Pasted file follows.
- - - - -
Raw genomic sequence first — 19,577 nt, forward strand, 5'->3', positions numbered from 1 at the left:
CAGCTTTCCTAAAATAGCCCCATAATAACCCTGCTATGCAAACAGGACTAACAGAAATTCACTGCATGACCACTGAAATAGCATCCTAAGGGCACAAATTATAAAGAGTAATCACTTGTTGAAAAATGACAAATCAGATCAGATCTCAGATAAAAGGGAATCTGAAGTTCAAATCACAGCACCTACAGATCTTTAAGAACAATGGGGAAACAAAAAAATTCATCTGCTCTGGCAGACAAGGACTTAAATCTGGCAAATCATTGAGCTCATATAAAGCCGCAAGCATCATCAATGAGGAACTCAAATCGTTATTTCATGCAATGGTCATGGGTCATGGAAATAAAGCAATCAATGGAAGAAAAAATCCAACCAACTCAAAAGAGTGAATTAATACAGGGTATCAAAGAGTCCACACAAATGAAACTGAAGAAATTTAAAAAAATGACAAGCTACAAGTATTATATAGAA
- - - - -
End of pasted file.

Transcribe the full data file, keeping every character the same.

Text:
Raw genomic sequence first — 19,577 nt, forward strand, 5'->3', positions numbered from 1 at the left:
CAGCTTTCCTAAAATAGCCCCATAATAACCCTGCTATGCAAACAGGACTAACAGAAATTCACTGCATGACCACTGAAATAGCATCCTAAGGGCACAAATTATAAAGAGTAATCACTTGTTGAAAAATGACAAATCAGATCAGATCTCAGATAAAAGGGAATCTGAAGTTCAAATCACAGCACCTACAGATCTTTAAGAACAATGGGGAAACAAAAAAATTCATCTGCTCTGGCAGACAAGGACTTAAATCTGGCAAATCATTGAGCTCATATAAAGCCGCAAGCATCATCAATGAGGAACTCAAATCGTTATTTCATGCAATGGTCATGGGTCATGGAAATAAAGCAATCAATGGAAGAAAAAATCCAACCAACTCAAAAGAGTGAATTAATACAGGGTATCAAAGAGTCCACACAAATGAAACTGAAGAAATTTAAAAAAATGACAAGCTACAAGTATTATATAGAA